It begins in a tough and furry shell until it pops, becomes green and fat, then opens like a wound, blushing and honey-scented and eager for attention, until night, when it closes, protecting itself and anyone else who happens to be passing through. That’d be enough for any observer, but it repeats itself day after day until, exhausted, the parts stretch beyond their means, lose balance, and fall to the ground. This would be its simple end if it were not its strategy, which stays hidden behind a prehistoric glamour. For not many can claim a memory before mammalian success; before oceans had properly formed; before a single name had attached itself to a thing, which is why, I’m guessing, it remains silent, for anything that remembers that much would surely choose gestures over words. But that’s not all, for when I walk past, usually around midnight—after all, it’s just down the road—it appears to flicker and glow, as though within each of its offerings someone is watching television or checking their phone.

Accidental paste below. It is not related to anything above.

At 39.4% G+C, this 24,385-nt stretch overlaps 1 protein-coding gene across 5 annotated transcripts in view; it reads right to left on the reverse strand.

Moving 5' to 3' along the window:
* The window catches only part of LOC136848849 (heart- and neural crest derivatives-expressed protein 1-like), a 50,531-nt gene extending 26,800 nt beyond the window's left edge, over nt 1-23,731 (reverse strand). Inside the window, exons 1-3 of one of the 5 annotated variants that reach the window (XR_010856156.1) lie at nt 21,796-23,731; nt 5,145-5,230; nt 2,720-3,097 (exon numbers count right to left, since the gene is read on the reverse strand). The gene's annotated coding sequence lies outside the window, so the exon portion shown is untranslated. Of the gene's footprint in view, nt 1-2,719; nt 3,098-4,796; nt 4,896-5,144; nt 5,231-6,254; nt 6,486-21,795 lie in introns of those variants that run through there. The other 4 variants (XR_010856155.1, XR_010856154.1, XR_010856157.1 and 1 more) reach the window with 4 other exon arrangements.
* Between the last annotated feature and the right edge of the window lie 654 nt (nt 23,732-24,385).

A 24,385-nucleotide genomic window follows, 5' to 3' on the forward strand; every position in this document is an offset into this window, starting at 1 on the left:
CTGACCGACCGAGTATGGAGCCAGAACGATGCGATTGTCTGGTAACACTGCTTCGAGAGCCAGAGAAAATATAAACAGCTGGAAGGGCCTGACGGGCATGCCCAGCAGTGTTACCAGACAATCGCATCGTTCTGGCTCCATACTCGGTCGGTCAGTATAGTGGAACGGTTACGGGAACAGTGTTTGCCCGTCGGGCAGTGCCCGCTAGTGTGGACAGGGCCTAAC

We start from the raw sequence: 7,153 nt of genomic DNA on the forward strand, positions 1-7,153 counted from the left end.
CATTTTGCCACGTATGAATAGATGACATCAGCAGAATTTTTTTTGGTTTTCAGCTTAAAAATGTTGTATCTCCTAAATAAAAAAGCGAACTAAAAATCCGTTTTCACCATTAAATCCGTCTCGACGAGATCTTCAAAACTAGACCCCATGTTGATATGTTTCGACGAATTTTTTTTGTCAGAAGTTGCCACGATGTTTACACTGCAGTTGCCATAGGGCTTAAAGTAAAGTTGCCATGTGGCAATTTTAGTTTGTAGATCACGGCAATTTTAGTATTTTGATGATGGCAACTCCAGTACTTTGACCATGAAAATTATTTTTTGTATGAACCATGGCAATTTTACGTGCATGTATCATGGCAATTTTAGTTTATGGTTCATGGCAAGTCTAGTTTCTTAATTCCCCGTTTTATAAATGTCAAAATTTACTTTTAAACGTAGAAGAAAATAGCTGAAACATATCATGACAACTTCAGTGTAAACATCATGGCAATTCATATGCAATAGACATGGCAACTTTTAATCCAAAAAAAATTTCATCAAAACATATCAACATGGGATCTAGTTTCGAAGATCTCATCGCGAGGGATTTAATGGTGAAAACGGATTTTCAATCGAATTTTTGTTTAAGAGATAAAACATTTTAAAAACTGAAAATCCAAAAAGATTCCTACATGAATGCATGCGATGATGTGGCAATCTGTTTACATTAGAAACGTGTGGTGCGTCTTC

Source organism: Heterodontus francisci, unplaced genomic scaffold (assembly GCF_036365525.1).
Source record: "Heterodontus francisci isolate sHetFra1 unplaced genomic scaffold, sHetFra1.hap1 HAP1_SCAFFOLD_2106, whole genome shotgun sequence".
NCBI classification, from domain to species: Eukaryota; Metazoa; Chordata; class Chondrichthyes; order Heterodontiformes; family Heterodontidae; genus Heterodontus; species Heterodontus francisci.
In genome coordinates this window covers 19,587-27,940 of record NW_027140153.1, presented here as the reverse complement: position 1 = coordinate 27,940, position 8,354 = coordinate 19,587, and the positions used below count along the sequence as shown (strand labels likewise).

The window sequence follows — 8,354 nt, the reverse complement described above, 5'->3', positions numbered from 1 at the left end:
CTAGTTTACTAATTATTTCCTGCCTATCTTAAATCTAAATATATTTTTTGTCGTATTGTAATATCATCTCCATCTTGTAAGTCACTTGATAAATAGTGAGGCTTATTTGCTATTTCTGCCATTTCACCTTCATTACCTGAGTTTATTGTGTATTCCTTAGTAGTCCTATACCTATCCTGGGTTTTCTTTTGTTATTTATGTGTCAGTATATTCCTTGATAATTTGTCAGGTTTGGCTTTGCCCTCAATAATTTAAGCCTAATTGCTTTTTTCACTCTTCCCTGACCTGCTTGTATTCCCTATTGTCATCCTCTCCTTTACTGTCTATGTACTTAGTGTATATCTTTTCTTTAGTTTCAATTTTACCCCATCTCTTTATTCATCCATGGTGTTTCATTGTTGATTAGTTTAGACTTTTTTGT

Images by Simryn Gill
Text by Tom Melick
24 pp., 210 × 270 mm, softcover
Edition of 40